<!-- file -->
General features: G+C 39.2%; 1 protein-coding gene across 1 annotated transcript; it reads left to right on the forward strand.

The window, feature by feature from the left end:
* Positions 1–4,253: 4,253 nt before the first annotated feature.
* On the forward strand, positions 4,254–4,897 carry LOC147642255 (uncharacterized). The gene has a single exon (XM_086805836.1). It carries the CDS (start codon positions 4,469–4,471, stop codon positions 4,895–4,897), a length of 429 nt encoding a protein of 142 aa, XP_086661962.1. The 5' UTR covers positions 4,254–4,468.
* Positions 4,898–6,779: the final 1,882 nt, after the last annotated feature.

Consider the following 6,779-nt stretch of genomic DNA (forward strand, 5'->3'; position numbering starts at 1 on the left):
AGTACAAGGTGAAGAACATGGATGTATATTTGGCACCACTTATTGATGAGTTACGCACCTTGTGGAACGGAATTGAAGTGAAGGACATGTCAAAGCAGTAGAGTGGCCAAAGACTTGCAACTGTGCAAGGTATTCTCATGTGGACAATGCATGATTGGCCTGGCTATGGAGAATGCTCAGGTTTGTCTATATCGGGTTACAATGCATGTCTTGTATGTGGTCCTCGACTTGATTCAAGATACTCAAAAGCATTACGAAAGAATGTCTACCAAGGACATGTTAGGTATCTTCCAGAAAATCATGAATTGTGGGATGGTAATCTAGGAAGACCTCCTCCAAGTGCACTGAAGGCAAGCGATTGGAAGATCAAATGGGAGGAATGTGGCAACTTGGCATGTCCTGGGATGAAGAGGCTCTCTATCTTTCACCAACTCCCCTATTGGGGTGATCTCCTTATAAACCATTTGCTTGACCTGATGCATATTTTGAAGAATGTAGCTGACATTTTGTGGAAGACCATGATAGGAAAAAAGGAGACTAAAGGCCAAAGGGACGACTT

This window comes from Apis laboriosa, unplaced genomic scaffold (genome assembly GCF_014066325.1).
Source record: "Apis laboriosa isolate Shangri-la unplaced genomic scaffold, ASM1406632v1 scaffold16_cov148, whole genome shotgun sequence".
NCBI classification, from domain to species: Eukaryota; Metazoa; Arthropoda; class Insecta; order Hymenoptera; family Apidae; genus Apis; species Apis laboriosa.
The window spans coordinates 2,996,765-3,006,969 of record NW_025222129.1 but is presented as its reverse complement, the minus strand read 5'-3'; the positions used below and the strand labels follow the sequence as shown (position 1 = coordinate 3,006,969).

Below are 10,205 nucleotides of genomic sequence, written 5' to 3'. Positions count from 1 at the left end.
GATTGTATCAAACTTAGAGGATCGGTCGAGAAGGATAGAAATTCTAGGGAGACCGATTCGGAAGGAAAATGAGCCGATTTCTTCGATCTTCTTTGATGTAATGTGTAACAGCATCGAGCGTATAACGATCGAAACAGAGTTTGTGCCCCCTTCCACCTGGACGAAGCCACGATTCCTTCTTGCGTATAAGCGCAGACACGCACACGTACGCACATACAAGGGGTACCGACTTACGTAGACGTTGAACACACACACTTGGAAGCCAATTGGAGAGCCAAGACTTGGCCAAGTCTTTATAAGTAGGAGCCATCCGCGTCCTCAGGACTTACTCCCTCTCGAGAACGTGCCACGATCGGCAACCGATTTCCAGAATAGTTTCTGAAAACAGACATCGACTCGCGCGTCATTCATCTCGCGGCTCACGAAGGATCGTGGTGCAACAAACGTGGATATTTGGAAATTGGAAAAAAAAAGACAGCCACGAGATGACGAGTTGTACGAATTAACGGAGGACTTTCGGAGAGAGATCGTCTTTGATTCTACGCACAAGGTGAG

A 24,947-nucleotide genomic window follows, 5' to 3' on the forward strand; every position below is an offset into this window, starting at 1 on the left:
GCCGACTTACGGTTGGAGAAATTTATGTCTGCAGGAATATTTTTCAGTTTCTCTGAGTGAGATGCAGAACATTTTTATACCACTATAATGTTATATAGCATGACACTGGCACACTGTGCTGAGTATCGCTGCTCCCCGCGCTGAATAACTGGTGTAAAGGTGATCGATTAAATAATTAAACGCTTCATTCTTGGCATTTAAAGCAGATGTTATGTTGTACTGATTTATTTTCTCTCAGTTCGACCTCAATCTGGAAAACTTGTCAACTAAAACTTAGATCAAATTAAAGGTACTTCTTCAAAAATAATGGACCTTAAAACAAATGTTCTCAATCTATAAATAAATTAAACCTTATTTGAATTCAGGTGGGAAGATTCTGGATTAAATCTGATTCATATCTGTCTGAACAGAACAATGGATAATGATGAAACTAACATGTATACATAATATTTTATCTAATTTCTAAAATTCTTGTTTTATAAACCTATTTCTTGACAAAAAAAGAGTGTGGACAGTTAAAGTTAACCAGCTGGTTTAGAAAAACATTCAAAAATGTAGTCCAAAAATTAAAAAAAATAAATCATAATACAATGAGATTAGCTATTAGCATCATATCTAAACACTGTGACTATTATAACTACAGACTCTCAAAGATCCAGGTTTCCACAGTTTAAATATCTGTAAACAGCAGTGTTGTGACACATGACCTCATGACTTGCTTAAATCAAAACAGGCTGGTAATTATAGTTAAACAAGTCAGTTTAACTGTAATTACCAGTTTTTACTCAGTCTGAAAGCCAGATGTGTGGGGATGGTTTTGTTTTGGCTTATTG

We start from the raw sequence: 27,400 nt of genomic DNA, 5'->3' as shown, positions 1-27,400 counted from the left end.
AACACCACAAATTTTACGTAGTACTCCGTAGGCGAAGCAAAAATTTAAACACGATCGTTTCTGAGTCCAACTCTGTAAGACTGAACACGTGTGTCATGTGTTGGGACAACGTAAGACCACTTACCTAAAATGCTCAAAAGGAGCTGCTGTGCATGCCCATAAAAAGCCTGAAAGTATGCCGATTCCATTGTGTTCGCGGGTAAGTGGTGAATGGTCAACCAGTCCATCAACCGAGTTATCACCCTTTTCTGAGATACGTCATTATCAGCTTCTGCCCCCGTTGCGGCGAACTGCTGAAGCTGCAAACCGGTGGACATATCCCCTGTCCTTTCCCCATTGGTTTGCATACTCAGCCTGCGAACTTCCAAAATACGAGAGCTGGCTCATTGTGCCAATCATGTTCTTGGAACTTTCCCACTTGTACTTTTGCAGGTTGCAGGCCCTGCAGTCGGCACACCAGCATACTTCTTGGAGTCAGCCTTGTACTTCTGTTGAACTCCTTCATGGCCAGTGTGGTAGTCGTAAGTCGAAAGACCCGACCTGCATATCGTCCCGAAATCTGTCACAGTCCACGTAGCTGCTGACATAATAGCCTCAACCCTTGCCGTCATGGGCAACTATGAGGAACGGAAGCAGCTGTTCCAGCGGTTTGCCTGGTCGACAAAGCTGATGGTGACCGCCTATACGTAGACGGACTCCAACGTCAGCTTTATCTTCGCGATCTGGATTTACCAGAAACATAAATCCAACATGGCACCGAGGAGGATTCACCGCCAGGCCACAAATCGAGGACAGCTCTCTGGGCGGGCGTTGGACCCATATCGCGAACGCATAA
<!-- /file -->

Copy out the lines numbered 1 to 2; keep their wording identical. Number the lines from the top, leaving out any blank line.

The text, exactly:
General features: G+C 39.2%; 1 protein-coding gene across 1 annotated transcript; it reads left to right on the forward strand.

The window, feature by feature from the left end: